Mansfield youth readies for fair

Jackson Asmussen, 7, with his Black Angus bottle calf named Bandit. Asmussen will show Bandit in the Open Division at the North Central Washington Fair Aug. 22-25. (Empire Press photo/Adrienne Douke)

 

By Adrienne Douke
Empire Press Correspondent

It’s that time of year again, and North Central Washington Fair participants are gearing up for an exciting four days of fair exhibitions, competitions and fun Aug. 22-25.

For many 4-H and FFA families, the NCW Fair is the highlight of their summer. This year at the Asmussen Ranch, Jackson, 7, and Taya Asmussen, 3, are getting ready for the fair by preparing their entries. They have been working hard for months feeding, cleaning and caring for their animals. They have taught them to behave while they bathe and brush them to perfection. They also handle them daily so that they will be calm for the judge. Patience is needed for teaching their animals how to be transported, and finally the process for showing them in livestock exhibitions at the fair.

Jackson entered his Quarter Horse pony Bullseye in the Open Horse Show. He also entered a Nigerian goat he named Cool, a Buff Orpington chicken, and a Black Angus bottle calf he has raised called Bandit.

“Bandit was a twin, and his mother couldn’t produce enough milk for both of them, so I bottle fed him,” Jackson said.

All of the animals will be bathed, brushed and slicked down so they will look their finest in the show ring. Getting them used to bathing starts long before they are introduced to the arena.

“They enjoy being clean, I think Bandit likes it the most,” Jackson said.

Cool, the goat, will need certain equipment for showing such as shampoo, brushes, show halter, a lead rope and clippers.

Proper showing attire is also important. A white long-sleeved button down shirt and black slacks are required in the show ring. A big part of fair participation is learning professionalism and “proper attire teaches that,” said Christy Asmussen, mother of Jackson and Taya.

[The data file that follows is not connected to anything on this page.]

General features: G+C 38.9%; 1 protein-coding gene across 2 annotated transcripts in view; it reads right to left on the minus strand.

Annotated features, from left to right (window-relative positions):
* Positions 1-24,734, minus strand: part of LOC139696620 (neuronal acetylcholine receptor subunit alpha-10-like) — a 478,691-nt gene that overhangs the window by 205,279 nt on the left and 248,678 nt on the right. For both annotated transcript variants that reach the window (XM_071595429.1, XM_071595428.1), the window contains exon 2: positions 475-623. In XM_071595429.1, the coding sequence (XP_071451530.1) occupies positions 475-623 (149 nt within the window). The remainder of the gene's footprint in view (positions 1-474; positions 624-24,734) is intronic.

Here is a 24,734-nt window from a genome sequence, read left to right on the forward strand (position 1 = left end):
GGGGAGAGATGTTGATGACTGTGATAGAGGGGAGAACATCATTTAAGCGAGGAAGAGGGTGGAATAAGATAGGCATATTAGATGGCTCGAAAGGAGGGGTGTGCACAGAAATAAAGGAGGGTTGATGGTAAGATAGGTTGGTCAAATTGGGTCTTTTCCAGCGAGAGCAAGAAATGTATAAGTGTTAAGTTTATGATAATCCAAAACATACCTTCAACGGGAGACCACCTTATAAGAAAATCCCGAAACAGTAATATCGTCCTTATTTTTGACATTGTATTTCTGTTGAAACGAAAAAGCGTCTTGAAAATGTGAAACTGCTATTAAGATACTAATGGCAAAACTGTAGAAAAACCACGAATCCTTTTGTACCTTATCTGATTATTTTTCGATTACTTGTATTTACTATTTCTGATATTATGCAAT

Asmussen holds a degree in Ag Ed and is on the NCW Fair Board.

“Agriculture is dear to my heart and I want to support what I believe is a great organization,” she says.

Jackson and Taya are fifth generation ranchers. Jackson says he wants to follow in his father’s footsteps and join the military when he is old enough, and continue in the family tradition of raising cattle and becoming a rancher.

4-H and the FFA are organizations that promote the development of excellence in agricultural pursuits for young people.

Taya will show her Dwarf Nigerian goat Giggles in the Open Division. She also has an Icelandic chicken and a Havana rabbit entered. Instilling confidence and responsibility start early on the ranch.

“We are excited to see her begin this time honored tradition in our family,” Christy Asmussen said.

4-H members learn through entering and showing their livestock, and also how to properly take care of their animals. Animal health and how to handle livestock are also important skills, “We work the cattle together as a family,” Asmussen said.

Fourth generation rancher Levi Asmussen said, “Ranching is the best way, a great way of life for us. It is reward in itself.”

“The feeding, watering, and cleaning up after the horse, the steer, goats, chickens and rabbits are the kids’ jobs. They learn that the work must be done every day, even when the weather is bad. That’s ranch life,” Asmussen said.

“Raising livestock also teaches our kids where our food comes from,” Asmussen said. “Life on the farm teaches purpose, and gives our kids a solid plan for their futures.”

The Asmussens encourage everyone to come to the fair and see what a great job these kids have done and cheer them on for their hard work.